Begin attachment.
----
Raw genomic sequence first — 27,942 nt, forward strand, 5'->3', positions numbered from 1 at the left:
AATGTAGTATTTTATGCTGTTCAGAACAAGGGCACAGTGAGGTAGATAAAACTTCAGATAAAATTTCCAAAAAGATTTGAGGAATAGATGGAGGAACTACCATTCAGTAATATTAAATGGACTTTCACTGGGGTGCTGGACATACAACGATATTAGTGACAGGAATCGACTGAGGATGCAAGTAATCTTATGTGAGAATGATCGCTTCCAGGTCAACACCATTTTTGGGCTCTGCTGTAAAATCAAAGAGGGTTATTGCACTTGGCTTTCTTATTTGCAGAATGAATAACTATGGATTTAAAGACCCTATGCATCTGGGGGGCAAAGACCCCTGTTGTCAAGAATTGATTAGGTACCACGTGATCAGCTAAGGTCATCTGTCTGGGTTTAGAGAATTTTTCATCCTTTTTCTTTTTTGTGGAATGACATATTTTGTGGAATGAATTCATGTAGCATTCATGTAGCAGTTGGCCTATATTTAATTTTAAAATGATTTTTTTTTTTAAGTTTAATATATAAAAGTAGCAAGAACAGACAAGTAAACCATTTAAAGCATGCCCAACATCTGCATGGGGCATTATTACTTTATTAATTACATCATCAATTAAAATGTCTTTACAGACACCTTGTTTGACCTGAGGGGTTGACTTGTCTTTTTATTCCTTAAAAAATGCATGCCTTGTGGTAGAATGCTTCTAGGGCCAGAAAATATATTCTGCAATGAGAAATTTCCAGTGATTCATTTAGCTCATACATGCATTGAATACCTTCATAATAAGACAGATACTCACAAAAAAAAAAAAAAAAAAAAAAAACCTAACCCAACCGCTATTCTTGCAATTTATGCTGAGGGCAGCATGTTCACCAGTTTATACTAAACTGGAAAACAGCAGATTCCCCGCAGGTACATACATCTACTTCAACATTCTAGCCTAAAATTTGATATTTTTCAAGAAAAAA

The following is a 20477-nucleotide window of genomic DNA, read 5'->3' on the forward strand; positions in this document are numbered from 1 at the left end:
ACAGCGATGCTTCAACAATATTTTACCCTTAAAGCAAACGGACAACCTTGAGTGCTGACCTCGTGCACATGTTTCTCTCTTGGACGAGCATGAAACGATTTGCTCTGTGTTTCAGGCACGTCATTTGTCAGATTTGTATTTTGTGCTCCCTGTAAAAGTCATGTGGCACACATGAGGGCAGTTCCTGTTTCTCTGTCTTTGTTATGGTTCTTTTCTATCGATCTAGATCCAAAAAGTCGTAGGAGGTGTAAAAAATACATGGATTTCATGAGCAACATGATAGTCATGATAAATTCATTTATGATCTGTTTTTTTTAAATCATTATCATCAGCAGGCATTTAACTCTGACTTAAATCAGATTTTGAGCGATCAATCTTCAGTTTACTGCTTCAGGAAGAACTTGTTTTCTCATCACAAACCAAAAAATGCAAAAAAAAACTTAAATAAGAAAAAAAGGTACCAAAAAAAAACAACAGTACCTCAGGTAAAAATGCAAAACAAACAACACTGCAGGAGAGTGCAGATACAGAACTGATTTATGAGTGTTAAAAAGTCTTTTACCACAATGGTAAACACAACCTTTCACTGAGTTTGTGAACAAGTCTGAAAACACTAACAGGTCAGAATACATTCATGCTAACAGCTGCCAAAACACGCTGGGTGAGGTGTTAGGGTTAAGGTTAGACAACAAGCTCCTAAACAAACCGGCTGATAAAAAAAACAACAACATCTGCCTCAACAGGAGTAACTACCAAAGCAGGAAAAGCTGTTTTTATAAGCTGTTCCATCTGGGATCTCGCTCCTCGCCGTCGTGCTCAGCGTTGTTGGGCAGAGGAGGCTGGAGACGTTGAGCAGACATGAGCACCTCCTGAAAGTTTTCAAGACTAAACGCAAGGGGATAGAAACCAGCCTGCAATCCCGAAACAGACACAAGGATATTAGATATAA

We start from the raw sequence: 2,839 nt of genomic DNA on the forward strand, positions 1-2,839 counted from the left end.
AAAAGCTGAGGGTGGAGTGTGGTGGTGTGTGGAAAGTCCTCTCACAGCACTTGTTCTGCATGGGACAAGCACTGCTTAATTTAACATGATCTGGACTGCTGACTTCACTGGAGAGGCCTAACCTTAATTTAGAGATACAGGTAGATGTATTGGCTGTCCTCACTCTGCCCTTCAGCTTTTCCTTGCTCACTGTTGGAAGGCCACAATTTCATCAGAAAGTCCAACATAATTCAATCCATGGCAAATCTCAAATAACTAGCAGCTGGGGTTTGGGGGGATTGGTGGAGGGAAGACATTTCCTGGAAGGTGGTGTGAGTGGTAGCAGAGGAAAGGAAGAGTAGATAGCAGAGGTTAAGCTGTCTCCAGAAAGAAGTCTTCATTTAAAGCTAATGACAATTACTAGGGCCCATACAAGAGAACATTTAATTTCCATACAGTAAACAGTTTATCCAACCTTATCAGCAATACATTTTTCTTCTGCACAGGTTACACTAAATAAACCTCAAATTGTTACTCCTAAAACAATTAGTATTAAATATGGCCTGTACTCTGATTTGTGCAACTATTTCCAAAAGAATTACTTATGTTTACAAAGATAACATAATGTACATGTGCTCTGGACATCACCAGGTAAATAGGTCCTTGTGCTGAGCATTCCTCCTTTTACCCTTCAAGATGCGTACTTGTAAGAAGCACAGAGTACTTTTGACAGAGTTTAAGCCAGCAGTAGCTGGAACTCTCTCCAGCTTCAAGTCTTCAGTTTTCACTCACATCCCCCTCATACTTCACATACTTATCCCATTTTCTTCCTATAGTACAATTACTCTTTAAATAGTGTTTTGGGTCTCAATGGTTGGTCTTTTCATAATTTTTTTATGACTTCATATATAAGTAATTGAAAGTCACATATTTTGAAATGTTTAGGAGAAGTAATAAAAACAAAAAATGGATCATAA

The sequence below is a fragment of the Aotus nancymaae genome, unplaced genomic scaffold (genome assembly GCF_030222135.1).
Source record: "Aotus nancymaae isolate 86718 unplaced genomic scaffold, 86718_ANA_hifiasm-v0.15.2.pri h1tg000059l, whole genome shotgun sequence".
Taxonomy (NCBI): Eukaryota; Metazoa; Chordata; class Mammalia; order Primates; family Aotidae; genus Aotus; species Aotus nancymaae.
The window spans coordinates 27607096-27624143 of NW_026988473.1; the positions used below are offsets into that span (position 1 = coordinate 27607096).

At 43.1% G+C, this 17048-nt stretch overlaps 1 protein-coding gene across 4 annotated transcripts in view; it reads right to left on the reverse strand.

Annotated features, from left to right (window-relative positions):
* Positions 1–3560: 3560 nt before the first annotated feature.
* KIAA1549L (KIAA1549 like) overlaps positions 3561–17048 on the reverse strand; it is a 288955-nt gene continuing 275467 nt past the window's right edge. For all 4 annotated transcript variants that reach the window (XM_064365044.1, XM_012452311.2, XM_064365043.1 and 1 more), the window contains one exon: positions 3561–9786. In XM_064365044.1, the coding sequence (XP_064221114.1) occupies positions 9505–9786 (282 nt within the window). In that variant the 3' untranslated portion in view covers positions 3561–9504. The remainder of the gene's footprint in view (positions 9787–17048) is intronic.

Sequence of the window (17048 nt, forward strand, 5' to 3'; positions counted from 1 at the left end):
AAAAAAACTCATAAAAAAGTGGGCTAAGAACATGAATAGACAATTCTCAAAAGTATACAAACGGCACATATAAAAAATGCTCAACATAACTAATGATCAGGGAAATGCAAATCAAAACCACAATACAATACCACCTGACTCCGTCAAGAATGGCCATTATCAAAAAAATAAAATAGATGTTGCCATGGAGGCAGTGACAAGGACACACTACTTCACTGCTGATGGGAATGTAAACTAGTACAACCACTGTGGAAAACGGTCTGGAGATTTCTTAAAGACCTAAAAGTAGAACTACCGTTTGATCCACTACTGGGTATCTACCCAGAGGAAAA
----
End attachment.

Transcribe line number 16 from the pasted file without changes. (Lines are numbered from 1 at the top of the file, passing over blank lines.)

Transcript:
AAAAAAACTCATAAAAAAGTGGGCTAAGAACATGAATAGACAATTCTCAAAAGTATACAAACGGCACATATAAAAAATGCTCAACATAACTAATGATCAGGGAAATGCAAATCAAAACCACAATACAATACCACCTGACTCCGTCAAGAATGGCCATTATCAAAAAAATAAAATAGATGTTGCCATGGAGGCAGTGACAAGGACACACTACTTCACTGCTGATGGGAATGTAAACTAGTACAACCACTGTGGAAAACGGTCTGGAGATTTCTTAAAGACCTAAAAGTAGAACTACCGTTTGATCCACTACTGGGTATCTACCCAGAGGAAAA